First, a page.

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0n the evidence of these movies, we are not going to see an end to big budget blockbuster comic book film franchises any time in the near future. but it was at the other end of the financial spectrum, and indeed often on the other side of the atlantic, that the really interesting stuff was happening. encouragingly, 2016 saw the release of a number of low—budget home—made features which really put their more expensive counterparts to shame. take, for example, notes on blindness, an electrifying adaptation of the memoirs of theologian john hull, who made cassette recordings documenting his loss of sight and subsequent journey from darkness to light. getting actors to lip sync to these recordings recordings in a manner similar to that used by clio barnard for the arbor, film—makers peter middleton and james spinney created and james spinney created something really unique, a film which is informative, empathetic and deeply spiritual, one of the very best films of the year. the pictures in the gallery
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of my mind have dimmed somewhat. everything was drifting away, how could this happen to me? who had the right to deprive me of the sight of my children at christmas time? notes on blindness was one of several home—made indie pictures that opened in the uk this year. 0ther admirable oddities included stephen fingleton‘s stripped down northern ireland thriller the survivalist, joe stevenson's joe stevenson's chicken. joe stevenson's chicken, and jane gull‘s my feral heart, with a brilliant central performance by newcomer stephen brandon. my favourite film of 2016 was the spine—chilling british production under the shadow, from iran—born london—based writer—director ba bak anvari.
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the uk's entry for the foreign language film 0scar, under the shadow was set in terrain, shot injordan and filmed in faster, there are not too roman polansky and the guilermo del toro but anvari's superbly creepy chiller conjures an atmosphere which is uniquely its own. with very strong performances by narges rashidi and avin manshadi as the mother and daughter terrorised by falling bombs, marauding djinn spirits and religious zealots, under the shadow is a film that you simply must not miss, believe me, it will take your breath away. films like under the shadow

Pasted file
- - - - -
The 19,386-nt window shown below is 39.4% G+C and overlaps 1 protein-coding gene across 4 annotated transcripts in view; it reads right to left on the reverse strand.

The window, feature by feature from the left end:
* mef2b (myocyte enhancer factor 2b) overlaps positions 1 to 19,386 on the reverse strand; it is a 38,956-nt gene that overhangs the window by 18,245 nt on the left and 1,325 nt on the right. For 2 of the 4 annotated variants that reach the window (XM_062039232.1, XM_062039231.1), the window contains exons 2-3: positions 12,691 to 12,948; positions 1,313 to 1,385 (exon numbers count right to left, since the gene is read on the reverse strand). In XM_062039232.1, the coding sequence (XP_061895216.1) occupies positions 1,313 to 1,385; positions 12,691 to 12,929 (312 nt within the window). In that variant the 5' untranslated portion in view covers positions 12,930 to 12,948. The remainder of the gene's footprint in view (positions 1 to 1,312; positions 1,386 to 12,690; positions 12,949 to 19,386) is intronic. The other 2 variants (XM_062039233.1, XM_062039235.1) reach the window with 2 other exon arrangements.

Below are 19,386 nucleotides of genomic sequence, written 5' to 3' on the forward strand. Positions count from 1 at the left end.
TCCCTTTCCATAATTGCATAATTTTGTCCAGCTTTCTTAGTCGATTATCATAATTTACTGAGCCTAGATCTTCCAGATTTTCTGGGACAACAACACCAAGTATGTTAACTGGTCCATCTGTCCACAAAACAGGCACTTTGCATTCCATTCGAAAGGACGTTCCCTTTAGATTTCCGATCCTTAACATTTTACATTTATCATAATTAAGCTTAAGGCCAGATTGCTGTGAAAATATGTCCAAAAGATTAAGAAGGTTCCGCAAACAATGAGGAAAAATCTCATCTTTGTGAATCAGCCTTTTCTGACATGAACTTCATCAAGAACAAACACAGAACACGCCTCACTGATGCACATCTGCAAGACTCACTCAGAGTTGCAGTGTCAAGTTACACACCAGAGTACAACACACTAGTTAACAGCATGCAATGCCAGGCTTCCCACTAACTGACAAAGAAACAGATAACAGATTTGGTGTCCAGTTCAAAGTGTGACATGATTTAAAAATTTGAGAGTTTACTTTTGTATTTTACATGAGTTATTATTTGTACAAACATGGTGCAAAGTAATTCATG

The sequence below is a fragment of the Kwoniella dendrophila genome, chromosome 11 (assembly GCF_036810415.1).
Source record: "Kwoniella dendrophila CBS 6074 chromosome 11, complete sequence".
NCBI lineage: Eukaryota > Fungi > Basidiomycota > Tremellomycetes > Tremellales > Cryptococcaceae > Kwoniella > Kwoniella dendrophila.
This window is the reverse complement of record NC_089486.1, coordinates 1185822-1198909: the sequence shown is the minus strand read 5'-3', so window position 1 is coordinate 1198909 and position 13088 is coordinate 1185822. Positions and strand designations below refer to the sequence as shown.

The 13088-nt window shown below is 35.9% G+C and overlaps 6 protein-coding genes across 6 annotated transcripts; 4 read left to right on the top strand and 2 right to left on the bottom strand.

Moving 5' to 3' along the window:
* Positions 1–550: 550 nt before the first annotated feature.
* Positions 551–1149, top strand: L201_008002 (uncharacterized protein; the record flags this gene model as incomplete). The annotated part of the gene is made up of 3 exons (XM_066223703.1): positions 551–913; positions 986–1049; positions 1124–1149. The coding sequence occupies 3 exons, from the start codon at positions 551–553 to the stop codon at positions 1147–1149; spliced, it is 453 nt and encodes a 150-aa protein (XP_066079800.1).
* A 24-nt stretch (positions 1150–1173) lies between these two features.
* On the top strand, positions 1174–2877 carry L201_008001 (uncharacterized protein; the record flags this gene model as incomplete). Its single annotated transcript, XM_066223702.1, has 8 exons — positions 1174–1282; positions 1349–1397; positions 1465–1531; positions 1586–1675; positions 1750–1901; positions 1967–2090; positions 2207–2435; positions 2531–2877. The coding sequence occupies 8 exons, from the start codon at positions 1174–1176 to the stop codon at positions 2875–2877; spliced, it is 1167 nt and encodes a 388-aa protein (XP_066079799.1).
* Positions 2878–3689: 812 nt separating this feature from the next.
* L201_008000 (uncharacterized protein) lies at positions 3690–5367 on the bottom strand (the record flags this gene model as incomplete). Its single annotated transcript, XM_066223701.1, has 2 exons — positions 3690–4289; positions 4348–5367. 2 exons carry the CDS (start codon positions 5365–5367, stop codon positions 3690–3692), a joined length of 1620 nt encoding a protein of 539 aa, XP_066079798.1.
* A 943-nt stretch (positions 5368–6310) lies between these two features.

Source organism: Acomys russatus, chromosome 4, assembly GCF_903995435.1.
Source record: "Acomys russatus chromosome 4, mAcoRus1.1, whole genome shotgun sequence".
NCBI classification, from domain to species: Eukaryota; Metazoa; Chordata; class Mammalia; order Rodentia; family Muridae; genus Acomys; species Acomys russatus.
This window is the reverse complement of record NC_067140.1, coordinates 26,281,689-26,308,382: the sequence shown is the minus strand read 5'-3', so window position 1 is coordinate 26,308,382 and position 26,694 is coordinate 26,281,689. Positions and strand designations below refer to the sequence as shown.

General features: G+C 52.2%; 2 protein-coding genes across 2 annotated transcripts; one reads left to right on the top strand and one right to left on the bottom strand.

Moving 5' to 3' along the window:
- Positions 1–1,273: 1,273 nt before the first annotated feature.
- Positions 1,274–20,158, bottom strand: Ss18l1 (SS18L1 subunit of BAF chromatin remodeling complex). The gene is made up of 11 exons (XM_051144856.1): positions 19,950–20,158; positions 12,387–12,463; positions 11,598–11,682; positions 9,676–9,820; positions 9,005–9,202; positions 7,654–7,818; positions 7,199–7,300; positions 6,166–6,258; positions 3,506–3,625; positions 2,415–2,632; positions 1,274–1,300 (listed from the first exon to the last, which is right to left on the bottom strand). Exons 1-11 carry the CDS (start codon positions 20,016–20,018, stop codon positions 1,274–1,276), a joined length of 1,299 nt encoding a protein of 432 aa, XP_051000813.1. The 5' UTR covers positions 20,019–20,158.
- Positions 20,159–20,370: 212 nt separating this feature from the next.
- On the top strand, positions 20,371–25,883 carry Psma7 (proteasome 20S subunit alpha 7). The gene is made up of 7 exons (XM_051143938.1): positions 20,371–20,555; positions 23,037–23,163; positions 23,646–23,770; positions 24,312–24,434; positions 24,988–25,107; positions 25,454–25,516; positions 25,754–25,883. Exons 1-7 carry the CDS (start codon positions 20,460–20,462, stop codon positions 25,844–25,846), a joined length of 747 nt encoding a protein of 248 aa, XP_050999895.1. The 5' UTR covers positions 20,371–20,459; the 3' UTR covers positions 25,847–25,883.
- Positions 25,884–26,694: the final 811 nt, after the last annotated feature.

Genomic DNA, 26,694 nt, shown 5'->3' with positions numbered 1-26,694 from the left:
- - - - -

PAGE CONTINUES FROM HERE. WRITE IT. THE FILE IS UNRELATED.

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and notes on blindness found their audiences thanks in large part to the efforts of the uk's still thriving independent cinema circuit, the real heart of the movies. if you're lucky enough to have a local arthouse cinema, then make sure you make the most of it. multiplexes are fine, up to a point, but without the independents we will end up with an endless stream of movies which all look the same and nobody wants that. the 13th amendment to the constitution makes it unconstitutional for someone to be kept as a slave. there are exceptions, including criminals. the loophole was immediately exploited... what you got after that... of course, in the age of the internet, viewing habits are changing,
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with more and more people choosing to watch movies online. this in itself is not a problem unless the film's online presence prevents people from seeing it in cinemas and that was kind of the case with the brilliant documentary 13th, by ava du vernay, which provocatively teased out connections between the history of slavery and modern—day imprisonment in the usa. it's powerful polemical fare and for me, one of the real highlights of the year but having been funded by netflix, 13th was only allowed to play in one cinema in the uk, this, despite the fact that several independent cinemas were hammering for the chance to show it. in an ideal world, streaming services and cinemas would work hand—in—hand, not in competition. this beast that is needed to be controlled. it became virtually impossible for a politician to run and appear soft on crime. the kinds of kids that are called super creditors. millions of dollars will be designated forjail facilities. as the autumn rolled around, fans of science fiction welcome